Consumers Resolve: Lose Weight, Quit Smoking, New Job
The Nielsen Company estimates that in January, consumers will spend more than $61 million on anti-smoking aids, and more than $47 million on diet aids. The Schaumberg, Ill.-based company says anti-smoking products generated 8.7% of annual dollar sales in January last year, while nutritional diet aids generated 9.9%.
And just in case you thought you were the only one ignoring the bathroom scale in December, last January's sales of diet products registered a 91% increase from the previous four-week period. But typically, resolutions are quickly forgotten. After a high of nearly $47 million in January, sales of nutritional diet aids dropped more than 14% to $40 million in February.
Typically, health and fitness resolutions are the most common: myGoals.com, a goal-setting Web site, predicts that 28% of all resolutions will fall in this "lose weight, quit smoking, get to the gym more" category, compared with 27% last year.
But thanks to economic worries, "we expect people to focus a lot of time and energy improving their careers and getting out of debt," the company says. It expects resolutions related to debt reduction to increase sharply as a percentage of all finance-related resolutions (to 52%, up from 26% last year). And it says resolutions related to saving money will rise, from 11% to 24% of all finance-related resolutions.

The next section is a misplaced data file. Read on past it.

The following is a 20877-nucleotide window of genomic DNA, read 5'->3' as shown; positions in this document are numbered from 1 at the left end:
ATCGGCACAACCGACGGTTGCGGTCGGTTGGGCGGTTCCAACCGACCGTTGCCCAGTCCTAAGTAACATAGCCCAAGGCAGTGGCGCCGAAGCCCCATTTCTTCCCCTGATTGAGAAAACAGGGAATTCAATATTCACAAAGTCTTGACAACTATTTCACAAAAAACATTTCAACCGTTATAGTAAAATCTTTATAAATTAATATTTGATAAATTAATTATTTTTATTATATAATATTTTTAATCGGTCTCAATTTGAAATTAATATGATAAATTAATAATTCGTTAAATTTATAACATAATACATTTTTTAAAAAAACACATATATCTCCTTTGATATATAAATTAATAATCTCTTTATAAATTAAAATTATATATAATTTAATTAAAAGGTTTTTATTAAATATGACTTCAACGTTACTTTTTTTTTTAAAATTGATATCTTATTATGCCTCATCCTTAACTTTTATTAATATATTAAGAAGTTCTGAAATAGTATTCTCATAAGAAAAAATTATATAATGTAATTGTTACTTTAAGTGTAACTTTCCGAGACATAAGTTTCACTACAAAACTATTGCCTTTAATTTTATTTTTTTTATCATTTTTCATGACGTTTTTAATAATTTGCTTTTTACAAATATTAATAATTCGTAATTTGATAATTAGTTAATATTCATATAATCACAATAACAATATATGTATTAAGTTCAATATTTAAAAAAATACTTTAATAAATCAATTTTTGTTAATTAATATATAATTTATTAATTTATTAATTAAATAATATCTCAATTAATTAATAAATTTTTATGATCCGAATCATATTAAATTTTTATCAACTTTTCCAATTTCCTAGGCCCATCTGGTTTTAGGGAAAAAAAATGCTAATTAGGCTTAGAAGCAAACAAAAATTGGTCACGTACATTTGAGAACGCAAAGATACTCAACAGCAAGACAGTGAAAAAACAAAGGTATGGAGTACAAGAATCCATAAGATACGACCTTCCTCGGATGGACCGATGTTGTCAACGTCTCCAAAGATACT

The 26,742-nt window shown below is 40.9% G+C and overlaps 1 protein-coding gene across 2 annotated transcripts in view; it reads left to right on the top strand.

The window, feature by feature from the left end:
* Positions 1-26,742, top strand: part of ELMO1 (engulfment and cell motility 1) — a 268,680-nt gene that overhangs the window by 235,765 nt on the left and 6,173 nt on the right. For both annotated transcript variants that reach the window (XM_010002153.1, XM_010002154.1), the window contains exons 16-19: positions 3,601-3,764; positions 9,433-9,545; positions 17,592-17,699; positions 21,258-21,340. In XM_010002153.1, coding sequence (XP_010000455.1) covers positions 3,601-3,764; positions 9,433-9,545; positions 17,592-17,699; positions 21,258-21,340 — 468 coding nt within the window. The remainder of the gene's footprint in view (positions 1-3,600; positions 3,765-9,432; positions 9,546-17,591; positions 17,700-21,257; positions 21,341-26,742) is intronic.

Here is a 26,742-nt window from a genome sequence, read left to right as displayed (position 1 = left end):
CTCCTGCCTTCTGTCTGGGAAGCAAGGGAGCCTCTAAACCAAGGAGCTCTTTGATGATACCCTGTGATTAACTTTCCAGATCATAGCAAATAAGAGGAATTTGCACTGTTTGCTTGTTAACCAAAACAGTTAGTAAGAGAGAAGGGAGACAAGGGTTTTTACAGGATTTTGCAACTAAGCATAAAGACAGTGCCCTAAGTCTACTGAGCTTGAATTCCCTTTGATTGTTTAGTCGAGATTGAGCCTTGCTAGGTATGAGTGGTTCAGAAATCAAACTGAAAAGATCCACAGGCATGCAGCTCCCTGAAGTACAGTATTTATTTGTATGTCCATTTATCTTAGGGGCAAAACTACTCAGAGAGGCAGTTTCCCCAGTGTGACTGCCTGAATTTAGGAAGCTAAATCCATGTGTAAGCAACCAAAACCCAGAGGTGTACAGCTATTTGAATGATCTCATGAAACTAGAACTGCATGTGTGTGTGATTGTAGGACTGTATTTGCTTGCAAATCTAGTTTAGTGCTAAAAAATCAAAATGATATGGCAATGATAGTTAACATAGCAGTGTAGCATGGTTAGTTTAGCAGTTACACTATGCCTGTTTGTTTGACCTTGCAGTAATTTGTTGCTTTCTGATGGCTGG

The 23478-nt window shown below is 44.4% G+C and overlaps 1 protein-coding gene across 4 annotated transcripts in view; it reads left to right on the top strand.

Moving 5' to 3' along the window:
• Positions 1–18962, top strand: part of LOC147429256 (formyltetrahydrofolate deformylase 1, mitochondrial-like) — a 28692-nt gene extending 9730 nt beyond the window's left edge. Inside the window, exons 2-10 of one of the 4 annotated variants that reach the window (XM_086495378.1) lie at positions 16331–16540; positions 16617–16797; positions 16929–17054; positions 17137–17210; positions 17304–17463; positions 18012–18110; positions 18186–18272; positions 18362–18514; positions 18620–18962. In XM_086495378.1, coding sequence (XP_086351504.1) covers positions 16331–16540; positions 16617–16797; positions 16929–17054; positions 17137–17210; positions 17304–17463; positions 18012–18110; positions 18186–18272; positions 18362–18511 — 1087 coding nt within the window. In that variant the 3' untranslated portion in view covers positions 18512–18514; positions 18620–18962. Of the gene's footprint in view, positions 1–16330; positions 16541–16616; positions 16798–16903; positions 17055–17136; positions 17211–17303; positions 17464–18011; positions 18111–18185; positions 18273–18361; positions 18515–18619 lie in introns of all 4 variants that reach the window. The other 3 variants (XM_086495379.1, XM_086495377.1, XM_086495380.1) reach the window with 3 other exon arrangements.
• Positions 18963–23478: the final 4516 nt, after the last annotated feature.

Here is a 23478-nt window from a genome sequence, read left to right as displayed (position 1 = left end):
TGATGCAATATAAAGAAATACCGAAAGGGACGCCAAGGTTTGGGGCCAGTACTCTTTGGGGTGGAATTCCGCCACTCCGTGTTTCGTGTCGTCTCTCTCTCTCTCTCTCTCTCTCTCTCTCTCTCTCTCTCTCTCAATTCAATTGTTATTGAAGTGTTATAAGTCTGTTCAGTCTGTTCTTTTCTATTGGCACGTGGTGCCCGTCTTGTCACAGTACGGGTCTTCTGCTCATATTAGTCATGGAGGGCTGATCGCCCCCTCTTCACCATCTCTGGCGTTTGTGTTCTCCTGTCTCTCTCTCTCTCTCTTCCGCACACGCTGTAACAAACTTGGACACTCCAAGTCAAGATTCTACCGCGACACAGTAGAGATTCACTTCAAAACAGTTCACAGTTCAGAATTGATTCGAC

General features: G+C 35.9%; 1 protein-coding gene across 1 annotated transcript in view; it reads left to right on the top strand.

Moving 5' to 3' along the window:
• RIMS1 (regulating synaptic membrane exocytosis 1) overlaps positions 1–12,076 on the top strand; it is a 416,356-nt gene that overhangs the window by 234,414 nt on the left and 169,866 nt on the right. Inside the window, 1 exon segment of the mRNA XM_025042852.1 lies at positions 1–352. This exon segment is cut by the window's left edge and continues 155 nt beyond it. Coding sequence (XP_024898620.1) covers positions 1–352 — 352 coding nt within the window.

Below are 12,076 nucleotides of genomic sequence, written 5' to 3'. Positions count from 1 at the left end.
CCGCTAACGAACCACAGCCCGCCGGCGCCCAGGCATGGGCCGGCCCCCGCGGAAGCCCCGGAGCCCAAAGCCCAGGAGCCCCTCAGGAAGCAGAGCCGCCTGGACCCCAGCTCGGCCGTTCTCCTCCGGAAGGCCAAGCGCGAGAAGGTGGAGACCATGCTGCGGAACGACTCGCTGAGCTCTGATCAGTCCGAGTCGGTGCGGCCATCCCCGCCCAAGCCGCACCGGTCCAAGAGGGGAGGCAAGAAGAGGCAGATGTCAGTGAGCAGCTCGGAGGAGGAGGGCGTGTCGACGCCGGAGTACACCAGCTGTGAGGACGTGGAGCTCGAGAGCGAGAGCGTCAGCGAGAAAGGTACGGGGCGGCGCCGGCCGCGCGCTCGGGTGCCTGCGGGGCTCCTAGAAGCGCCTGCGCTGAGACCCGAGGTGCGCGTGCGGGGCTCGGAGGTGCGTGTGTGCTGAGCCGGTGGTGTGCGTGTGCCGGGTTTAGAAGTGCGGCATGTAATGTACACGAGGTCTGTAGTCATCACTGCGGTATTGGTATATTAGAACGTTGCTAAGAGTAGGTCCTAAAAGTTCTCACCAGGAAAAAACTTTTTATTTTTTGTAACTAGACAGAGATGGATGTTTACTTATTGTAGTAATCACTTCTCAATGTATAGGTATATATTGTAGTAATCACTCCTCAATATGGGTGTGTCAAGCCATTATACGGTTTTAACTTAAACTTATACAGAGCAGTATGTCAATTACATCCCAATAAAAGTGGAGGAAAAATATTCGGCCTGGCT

Another big jump: Career-related changes, which it expects account for 21% of all New Year's resolutions--up from just 12% last year.
Nielsen finds considerable geographic variation. Denver, for example, is the most enthusiastic market when it comes to giving up cigarettes, with consumers in that market buying 281% more over-the-counter anti-smoking products than would be expected for a market of its size. The next most avid are residents of Portland, Ore., Cincinnati, San Antonio, Texas, and Seattle. (Nielsen includes over-the-counter products such as anti-smoking tablets, caplets, gum, replacement filters, anti-smoking kits, smoking alternative sprays or inhalers.)
When it comes to spending on weight-loss promises, Seattle comes in No. 1. Consumers there buy 69% more than would be expected for a market of its size. Portland, Ore., Cincinnati, St. Louis and Baltimore are runners-up.